The vagaries of currency take on all sorts of meaning to consumers, borrowers and lenders large and small, individual and corporate.
Over the last few weeks, some headlines have focused on the impact of the trade war being waged between the United States and a number of countries, China perhaps most visibly. In this space, too, we have noted the ways that devaluation of currency (i.e., China’s) can have an impact on retailers’ fortunes. In that instance, the eroding power of the Chinese consumer – specifically, tourists – might be setting off alarm bells for some of the biggest names in commerce, including Tiffany and others. If Chinese yuan are worth less abroad, shopping abroad should be dampened, and so, the reasoning goes, should these high-end firms’ top lines.
Now, looking at Turkey, it may be a case of a flip side to the China scenario. Maybe the same story, different currency. The currency has slipped significantly. In one example, as reported by The New York Times on Monday (Aug. 13), one dollar was worth 3.8 lira as 2018 dawned; that tally is now 7.2 lira. The shifts are seismic and volatile, and it’s anyone’s guess where things will stabilize against news that the country’s government is becoming a bit more authoritarian, stock markets are sliding and the central bank has stated it will do what it must to pursue firmer economic footing.
But as a currency slides, the currencies from other countries have comparatively stronger buying power – if, in this case, spending takes place within Turkey’s borders. Thus, the scenario seen as recounted by Bloomberg: Foreigners “lining up to splurge” on some of the biggest names in retail. Think Chanel and Louis Vuitton, among others. In fact, some of these names are the very brands that some observers state might get hit by a slowdown from the Chinese consumer.
We are not suggesting that a pickup in spend in Turkey would mollify the effects of a wholesale slowdown from China. After all, millions of consumers upping their spend in Turkey would have to be dropping a lot of lira to offset tens and even hundreds of millions of consumers pulling back in China.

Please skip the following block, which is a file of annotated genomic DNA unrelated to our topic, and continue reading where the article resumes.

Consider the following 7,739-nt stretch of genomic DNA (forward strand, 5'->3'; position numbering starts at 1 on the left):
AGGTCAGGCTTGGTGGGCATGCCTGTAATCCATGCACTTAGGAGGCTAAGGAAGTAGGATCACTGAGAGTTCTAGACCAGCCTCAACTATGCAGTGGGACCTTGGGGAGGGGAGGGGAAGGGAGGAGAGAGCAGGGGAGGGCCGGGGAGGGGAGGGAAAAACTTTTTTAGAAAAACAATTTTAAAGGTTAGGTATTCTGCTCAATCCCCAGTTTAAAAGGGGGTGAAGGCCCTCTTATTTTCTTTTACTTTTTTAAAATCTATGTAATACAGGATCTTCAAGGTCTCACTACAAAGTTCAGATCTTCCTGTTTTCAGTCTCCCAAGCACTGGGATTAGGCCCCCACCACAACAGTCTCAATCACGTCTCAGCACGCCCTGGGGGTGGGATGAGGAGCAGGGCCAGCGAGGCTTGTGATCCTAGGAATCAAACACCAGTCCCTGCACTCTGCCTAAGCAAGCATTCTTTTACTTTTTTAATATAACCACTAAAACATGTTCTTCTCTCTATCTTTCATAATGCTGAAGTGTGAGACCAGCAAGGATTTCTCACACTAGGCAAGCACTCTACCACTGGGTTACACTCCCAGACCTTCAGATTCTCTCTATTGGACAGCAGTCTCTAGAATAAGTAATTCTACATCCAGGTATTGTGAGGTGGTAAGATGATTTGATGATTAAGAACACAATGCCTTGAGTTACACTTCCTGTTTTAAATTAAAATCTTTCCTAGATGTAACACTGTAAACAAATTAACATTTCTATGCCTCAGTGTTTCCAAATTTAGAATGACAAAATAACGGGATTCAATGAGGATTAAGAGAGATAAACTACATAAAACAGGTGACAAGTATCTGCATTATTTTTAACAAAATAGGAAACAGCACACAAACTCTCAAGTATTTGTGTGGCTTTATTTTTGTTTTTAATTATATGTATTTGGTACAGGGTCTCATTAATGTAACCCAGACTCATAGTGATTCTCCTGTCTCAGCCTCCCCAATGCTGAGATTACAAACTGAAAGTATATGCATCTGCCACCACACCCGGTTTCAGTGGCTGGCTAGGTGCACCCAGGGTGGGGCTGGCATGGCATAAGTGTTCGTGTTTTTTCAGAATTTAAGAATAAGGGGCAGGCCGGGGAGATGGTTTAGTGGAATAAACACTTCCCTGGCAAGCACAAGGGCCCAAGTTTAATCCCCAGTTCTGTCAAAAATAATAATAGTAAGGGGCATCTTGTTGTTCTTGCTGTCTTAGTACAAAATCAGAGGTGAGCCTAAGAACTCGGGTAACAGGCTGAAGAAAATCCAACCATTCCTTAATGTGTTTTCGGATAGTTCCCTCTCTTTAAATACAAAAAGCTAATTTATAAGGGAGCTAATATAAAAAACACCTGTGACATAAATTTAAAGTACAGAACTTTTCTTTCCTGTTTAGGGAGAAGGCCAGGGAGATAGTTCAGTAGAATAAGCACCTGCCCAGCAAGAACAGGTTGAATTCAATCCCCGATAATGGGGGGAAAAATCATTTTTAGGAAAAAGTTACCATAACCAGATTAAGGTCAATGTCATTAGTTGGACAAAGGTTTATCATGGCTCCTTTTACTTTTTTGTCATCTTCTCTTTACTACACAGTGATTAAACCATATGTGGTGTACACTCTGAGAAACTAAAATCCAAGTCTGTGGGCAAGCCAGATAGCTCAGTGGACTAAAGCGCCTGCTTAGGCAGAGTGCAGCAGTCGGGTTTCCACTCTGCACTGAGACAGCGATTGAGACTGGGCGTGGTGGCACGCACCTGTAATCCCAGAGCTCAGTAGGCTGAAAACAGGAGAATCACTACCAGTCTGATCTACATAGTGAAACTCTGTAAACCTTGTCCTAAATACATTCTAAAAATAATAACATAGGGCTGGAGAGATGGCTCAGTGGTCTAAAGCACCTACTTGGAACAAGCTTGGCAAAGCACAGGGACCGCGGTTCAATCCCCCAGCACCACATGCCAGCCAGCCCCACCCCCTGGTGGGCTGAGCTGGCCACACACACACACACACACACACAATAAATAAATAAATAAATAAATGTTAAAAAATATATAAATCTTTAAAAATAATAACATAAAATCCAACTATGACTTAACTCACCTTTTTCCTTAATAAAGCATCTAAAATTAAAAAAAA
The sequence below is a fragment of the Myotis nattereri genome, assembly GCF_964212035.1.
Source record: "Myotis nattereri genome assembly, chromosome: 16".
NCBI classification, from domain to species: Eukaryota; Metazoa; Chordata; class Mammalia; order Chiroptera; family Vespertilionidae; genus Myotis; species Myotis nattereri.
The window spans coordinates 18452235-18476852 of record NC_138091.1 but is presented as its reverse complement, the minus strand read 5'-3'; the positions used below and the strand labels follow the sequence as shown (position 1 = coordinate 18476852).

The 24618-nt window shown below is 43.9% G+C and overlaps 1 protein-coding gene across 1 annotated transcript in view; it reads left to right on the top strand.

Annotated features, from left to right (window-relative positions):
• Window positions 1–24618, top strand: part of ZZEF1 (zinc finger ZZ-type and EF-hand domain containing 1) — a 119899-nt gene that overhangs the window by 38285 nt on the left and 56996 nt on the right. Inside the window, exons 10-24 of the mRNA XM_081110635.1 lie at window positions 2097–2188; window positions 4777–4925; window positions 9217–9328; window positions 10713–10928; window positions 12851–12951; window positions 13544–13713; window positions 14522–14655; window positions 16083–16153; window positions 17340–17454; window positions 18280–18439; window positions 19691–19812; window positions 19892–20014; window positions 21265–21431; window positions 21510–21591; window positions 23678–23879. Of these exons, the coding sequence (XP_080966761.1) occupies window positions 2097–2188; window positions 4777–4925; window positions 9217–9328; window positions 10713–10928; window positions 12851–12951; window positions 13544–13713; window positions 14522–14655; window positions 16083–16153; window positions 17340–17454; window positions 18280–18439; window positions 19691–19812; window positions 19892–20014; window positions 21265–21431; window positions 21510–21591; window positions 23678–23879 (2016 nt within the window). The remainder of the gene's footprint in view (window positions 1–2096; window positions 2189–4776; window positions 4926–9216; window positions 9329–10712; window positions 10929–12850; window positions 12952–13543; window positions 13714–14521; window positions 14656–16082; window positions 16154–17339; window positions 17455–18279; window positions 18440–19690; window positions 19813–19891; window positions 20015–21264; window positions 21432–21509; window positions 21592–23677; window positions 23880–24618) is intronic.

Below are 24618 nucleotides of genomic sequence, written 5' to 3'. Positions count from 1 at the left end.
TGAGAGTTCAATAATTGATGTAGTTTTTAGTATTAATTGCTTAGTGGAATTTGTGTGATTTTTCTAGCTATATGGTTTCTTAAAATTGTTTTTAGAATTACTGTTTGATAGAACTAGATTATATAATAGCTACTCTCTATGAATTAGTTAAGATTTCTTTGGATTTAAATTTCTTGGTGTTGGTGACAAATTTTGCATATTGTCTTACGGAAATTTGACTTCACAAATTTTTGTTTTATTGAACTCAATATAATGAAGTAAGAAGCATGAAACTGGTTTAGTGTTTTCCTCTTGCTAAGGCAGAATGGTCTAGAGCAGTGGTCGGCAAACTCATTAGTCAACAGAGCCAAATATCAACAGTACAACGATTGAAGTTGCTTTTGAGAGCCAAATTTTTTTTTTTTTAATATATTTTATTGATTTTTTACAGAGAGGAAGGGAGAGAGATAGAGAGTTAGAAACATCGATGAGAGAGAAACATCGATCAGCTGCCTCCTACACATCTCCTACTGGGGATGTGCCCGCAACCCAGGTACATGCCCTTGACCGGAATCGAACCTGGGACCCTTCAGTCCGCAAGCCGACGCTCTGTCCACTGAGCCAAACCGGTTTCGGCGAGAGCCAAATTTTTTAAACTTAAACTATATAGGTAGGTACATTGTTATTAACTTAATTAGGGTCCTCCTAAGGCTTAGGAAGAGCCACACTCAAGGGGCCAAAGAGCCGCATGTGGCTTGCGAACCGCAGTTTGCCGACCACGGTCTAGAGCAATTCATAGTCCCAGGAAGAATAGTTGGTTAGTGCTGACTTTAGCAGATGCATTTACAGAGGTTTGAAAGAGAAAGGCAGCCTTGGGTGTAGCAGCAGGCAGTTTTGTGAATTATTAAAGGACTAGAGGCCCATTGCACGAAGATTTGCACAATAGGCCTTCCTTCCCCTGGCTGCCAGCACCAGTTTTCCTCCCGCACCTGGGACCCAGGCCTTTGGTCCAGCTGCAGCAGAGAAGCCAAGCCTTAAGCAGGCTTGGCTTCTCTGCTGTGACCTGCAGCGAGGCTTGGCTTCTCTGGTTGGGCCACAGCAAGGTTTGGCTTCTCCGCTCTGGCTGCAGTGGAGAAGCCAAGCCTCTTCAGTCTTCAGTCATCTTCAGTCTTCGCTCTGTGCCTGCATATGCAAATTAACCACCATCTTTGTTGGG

Want an anecdote? The financial publication noted that for some people shopping in person at stores in Turkey, a Chanel camera bag was a lot cheaper than might be seen on, say, a European retail site – about 25 percent cheaper. One Chinese shopper stated that he works in Turkey, earns wages in dollars and buys items in lira.
“Turkish buyers were nowhere in sight,” said Bloomberg.
Here, then, in a nutshell, is the global economy as rendered through shopping sprees. The individual consumer gets a boost, if he or she is in the right place, is holding the right currency or, like the Chinese tourist mentioned above, conducts commerce across different bank notes with aplomb. Ah, but writ on a larger stage lies some danger.
The Turkish central bank, after all, has been injecting liquidity into the system, which is intended at least in part to keep price swings in check. Yet interest rates are rising elsewhere, which in turn means capital may chase returns and march right outside the country, defeating the liquidity strategy.
The contagion that sparks fears? Not evident at the retail point of sale at the moment. But European banks have holdings in Turkey, which means those holdings are getting lighter just through devaluation. In addition, the debt that is held in Turkey is held in foreign currencies – and without the money to service that debt, a round of selling may spark with repercussions that stretch well beyond a designer handbag price.